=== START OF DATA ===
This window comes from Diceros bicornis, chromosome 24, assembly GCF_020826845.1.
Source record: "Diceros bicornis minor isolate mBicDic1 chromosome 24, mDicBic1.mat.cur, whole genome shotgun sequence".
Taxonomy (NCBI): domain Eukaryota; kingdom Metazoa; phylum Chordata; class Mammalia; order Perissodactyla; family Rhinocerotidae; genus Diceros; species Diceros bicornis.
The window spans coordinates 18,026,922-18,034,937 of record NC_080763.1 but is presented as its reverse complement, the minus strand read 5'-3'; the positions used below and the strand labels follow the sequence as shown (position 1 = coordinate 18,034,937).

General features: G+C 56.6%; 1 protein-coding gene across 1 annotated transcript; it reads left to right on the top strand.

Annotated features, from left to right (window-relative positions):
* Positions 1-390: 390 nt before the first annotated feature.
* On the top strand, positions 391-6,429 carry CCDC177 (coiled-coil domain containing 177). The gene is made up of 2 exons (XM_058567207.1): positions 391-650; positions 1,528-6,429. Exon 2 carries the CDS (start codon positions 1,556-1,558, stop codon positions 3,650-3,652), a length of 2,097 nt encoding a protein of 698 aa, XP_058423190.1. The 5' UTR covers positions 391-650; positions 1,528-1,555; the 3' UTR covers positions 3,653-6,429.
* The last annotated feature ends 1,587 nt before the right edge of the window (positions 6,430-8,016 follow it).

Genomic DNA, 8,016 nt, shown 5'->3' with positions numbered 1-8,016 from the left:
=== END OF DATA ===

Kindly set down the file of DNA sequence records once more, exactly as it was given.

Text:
This window comes from Diceros bicornis, chromosome 24, assembly GCF_020826845.1.
Source record: "Diceros bicornis minor isolate mBicDic1 chromosome 24, mDicBic1.mat.cur, whole genome shotgun sequence".
Taxonomy (NCBI): domain Eukaryota; kingdom Metazoa; phylum Chordata; class Mammalia; order Perissodactyla; family Rhinocerotidae; genus Diceros; species Diceros bicornis.
The window spans coordinates 18,026,922-18,034,937 of record NC_080763.1 but is presented as its reverse complement, the minus strand read 5'-3'; the positions used below and the strand labels follow the sequence as shown (position 1 = coordinate 18,034,937).

General features: G+C 56.6%; 1 protein-coding gene across 1 annotated transcript; it reads left to right on the top strand.

Annotated features, from left to right (window-relative positions):
* Positions 1-390: 390 nt before the first annotated feature.
* On the top strand, positions 391-6,429 carry CCDC177 (coiled-coil domain containing 177). The gene is made up of 2 exons (XM_058567207.1): positions 391-650; positions 1,528-6,429. Exon 2 carries the CDS (start codon positions 1,556-1,558, stop codon positions 3,650-3,652), a length of 2,097 nt encoding a protein of 698 aa, XP_058423190.1. The 5' UTR covers positions 391-650; positions 1,528-1,555; the 3' UTR covers positions 3,653-6,429.
* The last annotated feature ends 1,587 nt before the right edge of the window (positions 6,430-8,016 follow it).

Genomic DNA, 8,016 nt, shown 5'->3' with positions numbered 1-8,016 from the left: